The demon in the “Paranormal Activity” movies doesn’t just go bump in the night. No. It also likes to yank your hair, possess your kids, move your furniture, drag you across the floor, and beat the hell outta you. What a douchebag.
Like its predecessor, “Paranormal Activity 3” winds back in time in an attempt to further trace the origin of its supernatural mysteries. The year is 1988. Sisters Katie and Kristi are young and naive. When their father, Dennis, begins to suspect that an entity might be roaming around their house, he sets up some cameras to catch the bastard on the act. Turns out, videotaping on an excessive scale runs in the family. If these folks went out more often, they’d probably end up with priced footage of Big Foot and the Easter Bunny.
The recordings eventually reveal that, something… is among their family. Because this is our third attendance on what is essentially the same movie, this discovery is only shocking for them. “Paranormal Activity 3” suffers from The Side Effects of Unplanned Franchising, where its makers force a complicated plot to adapt to a simple concept that’s best left untouched. This move is applied to successful movies so countless sequels can be produced in the expense of the original’s reputation. (The idea of [REC] probably wasn’t enough for three more sequels, so they added an out-of-place supernatural twist, which we saw in [REC] 2.)
The mythology in “Paranormal Activity 3” has wandered too far, wrongfully assuming that it’s scarier if we know more about its monster. It introduces elements that comes out of nowhere, asking questions that will be answered in, of course, “Paranormal Activity 4”. As for the demon, his presence here is much more welcomed than in the previous two films, thanks to the sisters. We know now that the demon’s nickname is Toby, and that he is a good sport when it comes to children’s tea parties. Toby’s motives are also revealed, but his actions don’t seem to enforce it.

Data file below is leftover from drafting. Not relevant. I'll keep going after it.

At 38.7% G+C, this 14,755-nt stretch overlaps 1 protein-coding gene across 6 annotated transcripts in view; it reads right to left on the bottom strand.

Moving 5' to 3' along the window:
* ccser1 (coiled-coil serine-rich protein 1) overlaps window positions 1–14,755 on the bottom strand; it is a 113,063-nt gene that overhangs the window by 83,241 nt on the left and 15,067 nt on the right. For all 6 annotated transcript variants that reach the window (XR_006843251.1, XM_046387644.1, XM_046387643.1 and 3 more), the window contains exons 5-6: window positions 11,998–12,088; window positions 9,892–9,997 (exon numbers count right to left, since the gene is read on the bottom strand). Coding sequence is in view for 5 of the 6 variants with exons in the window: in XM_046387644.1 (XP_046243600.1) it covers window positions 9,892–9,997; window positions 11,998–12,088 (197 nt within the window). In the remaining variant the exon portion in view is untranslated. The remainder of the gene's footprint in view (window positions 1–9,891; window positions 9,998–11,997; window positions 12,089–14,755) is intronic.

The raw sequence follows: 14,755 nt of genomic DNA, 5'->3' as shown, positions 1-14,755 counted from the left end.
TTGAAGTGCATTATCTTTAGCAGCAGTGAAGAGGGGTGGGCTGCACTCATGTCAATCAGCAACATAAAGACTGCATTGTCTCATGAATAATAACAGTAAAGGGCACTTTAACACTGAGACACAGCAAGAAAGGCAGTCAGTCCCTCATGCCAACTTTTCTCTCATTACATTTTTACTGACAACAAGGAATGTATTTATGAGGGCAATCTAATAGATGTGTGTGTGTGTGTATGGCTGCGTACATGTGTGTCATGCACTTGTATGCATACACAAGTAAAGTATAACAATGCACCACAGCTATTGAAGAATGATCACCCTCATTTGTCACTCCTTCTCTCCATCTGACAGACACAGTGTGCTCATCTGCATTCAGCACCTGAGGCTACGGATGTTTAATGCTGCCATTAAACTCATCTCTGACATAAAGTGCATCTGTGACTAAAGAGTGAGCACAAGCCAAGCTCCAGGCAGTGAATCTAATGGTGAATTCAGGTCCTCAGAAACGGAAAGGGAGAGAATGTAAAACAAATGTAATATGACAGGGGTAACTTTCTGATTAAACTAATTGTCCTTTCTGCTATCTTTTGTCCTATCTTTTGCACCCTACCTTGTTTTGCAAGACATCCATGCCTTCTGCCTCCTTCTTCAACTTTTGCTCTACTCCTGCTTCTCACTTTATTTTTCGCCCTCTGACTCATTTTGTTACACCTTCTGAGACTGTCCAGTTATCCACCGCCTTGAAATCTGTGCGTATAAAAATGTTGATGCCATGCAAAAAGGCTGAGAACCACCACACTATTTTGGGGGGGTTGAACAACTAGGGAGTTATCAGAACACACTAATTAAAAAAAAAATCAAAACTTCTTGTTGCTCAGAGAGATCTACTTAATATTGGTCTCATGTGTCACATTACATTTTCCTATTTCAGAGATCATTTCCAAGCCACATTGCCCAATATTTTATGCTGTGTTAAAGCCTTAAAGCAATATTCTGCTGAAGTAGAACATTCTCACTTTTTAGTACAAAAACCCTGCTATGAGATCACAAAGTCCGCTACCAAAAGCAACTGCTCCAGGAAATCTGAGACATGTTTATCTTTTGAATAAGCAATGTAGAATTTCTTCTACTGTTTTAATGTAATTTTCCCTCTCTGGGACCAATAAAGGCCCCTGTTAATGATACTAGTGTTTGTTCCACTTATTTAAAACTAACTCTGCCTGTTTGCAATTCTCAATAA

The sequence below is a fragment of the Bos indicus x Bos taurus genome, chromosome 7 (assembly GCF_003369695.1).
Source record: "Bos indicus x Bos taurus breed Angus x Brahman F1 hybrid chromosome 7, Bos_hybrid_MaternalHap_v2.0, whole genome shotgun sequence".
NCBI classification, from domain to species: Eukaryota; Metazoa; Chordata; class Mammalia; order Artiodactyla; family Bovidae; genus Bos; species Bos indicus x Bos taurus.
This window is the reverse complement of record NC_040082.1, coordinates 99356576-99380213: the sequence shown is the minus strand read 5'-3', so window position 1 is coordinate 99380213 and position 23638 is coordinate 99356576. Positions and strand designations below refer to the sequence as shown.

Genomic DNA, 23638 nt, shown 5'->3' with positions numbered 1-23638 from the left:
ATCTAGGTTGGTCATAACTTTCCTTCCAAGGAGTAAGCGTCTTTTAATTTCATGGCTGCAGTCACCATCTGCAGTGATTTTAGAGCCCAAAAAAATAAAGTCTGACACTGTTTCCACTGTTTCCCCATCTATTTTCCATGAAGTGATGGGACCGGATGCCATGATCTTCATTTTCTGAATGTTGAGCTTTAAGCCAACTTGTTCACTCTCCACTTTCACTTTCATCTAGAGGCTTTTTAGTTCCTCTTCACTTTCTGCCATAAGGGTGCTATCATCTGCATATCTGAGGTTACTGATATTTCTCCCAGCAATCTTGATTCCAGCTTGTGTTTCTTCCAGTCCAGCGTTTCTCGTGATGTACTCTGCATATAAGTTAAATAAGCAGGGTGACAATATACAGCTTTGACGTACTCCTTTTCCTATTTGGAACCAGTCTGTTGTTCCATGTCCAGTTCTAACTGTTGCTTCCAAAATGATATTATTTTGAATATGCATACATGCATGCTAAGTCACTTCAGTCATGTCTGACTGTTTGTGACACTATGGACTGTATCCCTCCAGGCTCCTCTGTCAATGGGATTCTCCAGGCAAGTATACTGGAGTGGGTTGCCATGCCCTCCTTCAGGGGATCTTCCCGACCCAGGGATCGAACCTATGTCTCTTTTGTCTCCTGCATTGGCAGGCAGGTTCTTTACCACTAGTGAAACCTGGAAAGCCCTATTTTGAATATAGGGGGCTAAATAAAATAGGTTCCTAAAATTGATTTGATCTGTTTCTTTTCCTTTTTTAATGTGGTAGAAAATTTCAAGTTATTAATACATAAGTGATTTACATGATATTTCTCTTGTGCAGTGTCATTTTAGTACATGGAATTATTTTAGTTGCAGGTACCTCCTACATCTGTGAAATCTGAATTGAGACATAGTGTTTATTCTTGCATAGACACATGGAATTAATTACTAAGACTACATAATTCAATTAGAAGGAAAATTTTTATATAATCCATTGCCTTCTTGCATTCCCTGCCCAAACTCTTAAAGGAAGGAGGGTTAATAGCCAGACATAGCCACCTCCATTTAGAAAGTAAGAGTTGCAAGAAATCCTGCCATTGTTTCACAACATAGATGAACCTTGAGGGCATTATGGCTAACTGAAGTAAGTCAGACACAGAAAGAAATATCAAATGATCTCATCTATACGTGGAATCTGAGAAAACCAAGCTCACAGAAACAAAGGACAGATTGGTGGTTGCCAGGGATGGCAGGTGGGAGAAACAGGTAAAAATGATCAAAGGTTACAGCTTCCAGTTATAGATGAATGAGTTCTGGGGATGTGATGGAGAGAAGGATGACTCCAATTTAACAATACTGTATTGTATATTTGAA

Many say that people tend to “perform” when they know that a camera is watching. The same could also be said for Toby, who acts out his terror in perfect accordance with the position of the cameras. One of the movie’s few innovations is the placing of one camera on top of an oscillating fan; the camera pans back and forth from the kitchen to the living room. Toby’s choice of movement in this area of the house will not only scare the person in the room, but also the person who watches the recording later on. That’s twice the scare.
The humans, on the other hand, are not so sure what to do with themselves. They are aware of the evil, choreographed demonic presence, but their snooping around just seems to taunt the beast, which is actually a benefit for a horror-hungry audience. Excluding the cheap scares in the earlier scenes, “Paranormal Activity 3” produces massive tension and dread that’s unfortunately toned down by the fact that we’ve all seen it before. This could have been the scariest movie in years if it wasn’t two movies too late.
The subtle flaws are beginning to surface, the repetition is beginning to wear out, and the forced franchising is something I disapprove of, but I can’t give “Paranormal Activity 3” a negative rating. Those who buy a ticket for this will get what they paid for. This installment is louder and faster, with a camera that’s more mobile, thanks to the father with a relentless passion to videotape everything, as if he has no family to worry about. What a douchebag.